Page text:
> > I forgot to add that the way we have supposed that we tell that two
    > > memes are different is that they inspire different behavors and/or
    > > possess different meanings, but behavior alone might not be
    > > sufficient to distinguish between memes. Imagine two cults; one
    > > believes that if you dance you will assure yourself of heaven, and
    > > the other believes that if you dance you will assure your fellow
    > > beings of heaven. The actions of both will be indistinguishable
    > > until the speak about what motivates their dancing, selfishness or
    > > altruism, a difference between the meanings motivating the behavior,
    > > not the behavior itself.
    > > > >
    > > > Actually, #4 is VERY important, for it is significance, or
    > > > meaning, that comprises a meme; that is what is propagated.
    > > > Behaviors and discourse, the engines of imitation, MEAN something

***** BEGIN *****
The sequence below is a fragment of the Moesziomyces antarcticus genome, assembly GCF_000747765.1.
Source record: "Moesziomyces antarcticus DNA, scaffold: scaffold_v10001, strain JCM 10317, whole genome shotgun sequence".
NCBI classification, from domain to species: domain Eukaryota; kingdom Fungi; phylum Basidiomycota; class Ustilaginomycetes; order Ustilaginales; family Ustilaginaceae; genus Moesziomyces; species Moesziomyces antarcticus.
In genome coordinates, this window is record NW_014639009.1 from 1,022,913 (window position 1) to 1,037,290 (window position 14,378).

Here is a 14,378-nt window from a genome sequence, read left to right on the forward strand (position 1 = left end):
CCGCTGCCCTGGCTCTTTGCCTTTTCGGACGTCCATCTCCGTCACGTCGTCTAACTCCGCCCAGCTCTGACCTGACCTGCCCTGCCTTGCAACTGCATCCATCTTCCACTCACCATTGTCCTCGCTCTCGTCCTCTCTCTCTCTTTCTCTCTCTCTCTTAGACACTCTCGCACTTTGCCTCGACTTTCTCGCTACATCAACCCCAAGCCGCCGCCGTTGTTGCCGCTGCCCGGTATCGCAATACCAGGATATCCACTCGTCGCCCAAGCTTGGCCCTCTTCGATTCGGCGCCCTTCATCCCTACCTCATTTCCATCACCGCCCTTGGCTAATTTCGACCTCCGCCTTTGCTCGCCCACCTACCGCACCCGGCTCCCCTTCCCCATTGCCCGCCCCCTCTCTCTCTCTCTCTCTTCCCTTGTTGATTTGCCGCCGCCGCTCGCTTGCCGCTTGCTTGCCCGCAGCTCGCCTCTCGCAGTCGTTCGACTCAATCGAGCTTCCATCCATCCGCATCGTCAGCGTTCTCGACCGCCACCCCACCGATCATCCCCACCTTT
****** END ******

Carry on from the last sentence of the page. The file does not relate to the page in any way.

> > > to those doing or saying them. A meme is the selfsame meme
    > > > regardless of whether it is performed, spoken or written; it is
    > > > not the code or carrier which matter (although one kind or another
    > > > must obtain, which is of no consequence), but the content; that
    > > > is, memetic identity is a matter of semantics and pragmatics, not
    > > > syntactics.
    > This is what I call the Intentional Fallacy (in reverse homage to
    > Dennett). What matters is not whether or not something is significant
    > or meaningful, only how it is transmitted relatively to other